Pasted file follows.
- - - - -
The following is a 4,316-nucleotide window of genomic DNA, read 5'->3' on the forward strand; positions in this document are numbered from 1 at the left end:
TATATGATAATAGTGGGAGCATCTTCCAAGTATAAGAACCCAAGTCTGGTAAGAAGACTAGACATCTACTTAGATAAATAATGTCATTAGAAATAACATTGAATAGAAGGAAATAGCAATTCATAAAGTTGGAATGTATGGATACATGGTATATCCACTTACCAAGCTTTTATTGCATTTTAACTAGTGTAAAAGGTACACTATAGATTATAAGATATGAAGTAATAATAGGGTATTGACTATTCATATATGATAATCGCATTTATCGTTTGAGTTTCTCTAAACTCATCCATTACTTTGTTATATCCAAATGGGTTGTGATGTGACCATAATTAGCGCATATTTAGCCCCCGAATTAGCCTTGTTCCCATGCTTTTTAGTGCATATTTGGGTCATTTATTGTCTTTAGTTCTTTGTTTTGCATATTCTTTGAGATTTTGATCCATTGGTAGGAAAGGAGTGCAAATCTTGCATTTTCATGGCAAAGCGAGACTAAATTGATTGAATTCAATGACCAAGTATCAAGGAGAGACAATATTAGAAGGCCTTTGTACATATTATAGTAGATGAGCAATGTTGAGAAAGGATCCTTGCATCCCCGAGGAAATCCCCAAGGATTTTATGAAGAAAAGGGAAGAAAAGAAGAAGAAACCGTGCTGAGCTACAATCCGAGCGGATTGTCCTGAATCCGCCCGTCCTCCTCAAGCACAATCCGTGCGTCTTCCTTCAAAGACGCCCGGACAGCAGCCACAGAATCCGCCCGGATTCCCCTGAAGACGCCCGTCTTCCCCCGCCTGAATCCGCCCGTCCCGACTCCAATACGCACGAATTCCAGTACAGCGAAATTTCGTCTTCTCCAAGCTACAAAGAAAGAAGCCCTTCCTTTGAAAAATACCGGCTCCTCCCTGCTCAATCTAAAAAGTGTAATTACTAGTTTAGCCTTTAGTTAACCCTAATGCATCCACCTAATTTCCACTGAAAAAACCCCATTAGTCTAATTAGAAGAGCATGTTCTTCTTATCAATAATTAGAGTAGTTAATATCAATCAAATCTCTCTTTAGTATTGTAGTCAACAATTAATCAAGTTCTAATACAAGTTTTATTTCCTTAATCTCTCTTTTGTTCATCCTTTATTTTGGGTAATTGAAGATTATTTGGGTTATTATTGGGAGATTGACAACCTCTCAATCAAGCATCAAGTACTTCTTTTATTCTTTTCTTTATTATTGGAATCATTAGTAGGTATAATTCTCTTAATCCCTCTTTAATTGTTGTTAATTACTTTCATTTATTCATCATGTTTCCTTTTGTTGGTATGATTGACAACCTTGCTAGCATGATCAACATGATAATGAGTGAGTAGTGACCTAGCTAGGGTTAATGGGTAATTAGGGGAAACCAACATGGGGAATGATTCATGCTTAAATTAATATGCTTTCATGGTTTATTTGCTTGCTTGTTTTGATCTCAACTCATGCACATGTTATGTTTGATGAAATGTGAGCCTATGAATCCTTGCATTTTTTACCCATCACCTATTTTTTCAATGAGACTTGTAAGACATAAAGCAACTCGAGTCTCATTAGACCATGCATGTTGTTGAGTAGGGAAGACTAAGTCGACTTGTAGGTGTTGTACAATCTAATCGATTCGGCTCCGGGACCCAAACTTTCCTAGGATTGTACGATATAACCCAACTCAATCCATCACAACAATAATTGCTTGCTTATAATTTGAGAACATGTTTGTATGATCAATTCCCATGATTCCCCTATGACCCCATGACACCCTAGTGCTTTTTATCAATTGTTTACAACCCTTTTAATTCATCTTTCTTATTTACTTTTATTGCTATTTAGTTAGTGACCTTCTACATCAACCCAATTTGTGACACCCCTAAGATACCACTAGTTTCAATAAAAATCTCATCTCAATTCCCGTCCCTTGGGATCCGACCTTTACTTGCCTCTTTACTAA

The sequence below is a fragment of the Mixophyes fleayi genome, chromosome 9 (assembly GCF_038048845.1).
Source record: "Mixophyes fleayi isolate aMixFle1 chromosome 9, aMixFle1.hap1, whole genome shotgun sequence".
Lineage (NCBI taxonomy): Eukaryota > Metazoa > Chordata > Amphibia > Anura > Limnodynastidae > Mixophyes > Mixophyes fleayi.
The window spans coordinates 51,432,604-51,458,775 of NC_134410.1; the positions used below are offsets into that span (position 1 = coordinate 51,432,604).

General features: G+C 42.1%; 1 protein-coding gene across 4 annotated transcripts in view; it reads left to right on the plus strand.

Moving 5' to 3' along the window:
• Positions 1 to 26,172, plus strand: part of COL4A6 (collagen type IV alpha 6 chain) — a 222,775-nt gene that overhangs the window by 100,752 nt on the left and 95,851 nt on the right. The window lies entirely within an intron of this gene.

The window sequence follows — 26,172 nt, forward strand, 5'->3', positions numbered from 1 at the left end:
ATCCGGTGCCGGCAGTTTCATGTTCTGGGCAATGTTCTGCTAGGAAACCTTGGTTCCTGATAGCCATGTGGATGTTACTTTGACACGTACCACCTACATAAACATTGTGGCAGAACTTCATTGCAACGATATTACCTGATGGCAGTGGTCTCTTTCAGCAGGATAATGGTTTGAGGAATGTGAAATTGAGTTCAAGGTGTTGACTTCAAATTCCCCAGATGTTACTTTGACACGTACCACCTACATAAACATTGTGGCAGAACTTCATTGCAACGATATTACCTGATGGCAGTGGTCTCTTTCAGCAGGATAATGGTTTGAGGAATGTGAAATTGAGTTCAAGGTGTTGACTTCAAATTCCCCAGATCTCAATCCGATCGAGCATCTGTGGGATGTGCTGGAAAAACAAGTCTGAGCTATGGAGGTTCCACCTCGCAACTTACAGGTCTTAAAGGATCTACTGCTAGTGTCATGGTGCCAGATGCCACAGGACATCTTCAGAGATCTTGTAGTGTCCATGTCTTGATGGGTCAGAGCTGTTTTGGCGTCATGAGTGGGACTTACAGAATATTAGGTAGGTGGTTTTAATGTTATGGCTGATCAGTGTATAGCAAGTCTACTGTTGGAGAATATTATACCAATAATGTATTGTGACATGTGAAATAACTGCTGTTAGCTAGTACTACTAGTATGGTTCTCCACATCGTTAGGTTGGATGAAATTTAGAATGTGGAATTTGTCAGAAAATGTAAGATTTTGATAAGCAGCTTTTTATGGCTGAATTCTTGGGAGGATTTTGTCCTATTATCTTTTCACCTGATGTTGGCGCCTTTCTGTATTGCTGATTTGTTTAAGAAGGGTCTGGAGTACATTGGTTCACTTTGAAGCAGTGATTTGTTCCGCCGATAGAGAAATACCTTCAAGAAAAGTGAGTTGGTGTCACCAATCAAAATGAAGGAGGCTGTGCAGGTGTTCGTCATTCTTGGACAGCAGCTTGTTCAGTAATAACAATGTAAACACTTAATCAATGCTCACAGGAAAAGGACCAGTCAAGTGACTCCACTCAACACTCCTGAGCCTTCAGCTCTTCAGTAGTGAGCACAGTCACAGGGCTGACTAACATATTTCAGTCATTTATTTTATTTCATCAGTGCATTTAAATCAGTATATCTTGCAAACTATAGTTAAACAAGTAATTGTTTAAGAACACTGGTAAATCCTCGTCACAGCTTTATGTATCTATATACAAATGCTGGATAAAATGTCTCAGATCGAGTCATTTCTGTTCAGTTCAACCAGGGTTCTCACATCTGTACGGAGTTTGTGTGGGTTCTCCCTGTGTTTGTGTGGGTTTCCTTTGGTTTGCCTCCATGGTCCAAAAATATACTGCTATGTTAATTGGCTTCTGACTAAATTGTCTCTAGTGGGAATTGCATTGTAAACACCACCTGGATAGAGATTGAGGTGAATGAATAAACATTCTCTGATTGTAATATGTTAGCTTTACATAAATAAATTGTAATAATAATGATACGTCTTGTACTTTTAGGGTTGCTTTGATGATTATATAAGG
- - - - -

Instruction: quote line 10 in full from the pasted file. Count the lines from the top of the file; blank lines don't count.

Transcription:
The window sequence follows — 26,172 nt, forward strand, 5'->3', positions numbered from 1 at the left end: